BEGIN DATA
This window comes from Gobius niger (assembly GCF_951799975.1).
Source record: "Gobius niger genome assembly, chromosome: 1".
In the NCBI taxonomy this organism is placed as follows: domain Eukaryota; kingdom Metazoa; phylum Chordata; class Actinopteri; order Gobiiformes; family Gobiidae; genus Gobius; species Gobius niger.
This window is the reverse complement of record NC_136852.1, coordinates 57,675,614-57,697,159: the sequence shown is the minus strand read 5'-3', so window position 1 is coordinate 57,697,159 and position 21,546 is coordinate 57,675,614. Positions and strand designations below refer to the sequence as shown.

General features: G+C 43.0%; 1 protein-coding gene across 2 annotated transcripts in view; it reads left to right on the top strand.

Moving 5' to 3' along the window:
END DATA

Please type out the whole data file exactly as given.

This window comes from Gobius niger (assembly GCF_951799975.1).
Source record: "Gobius niger genome assembly, chromosome: 1".
In the NCBI taxonomy this organism is placed as follows: domain Eukaryota; kingdom Metazoa; phylum Chordata; class Actinopteri; order Gobiiformes; family Gobiidae; genus Gobius; species Gobius niger.
This window is the reverse complement of record NC_136852.1, coordinates 57,675,614-57,697,159: the sequence shown is the minus strand read 5'-3', so window position 1 is coordinate 57,697,159 and position 21,546 is coordinate 57,675,614. Positions and strand designations below refer to the sequence as shown.

General features: G+C 43.0%; 1 protein-coding gene across 2 annotated transcripts in view; it reads left to right on the top strand.

Moving 5' to 3' along the window: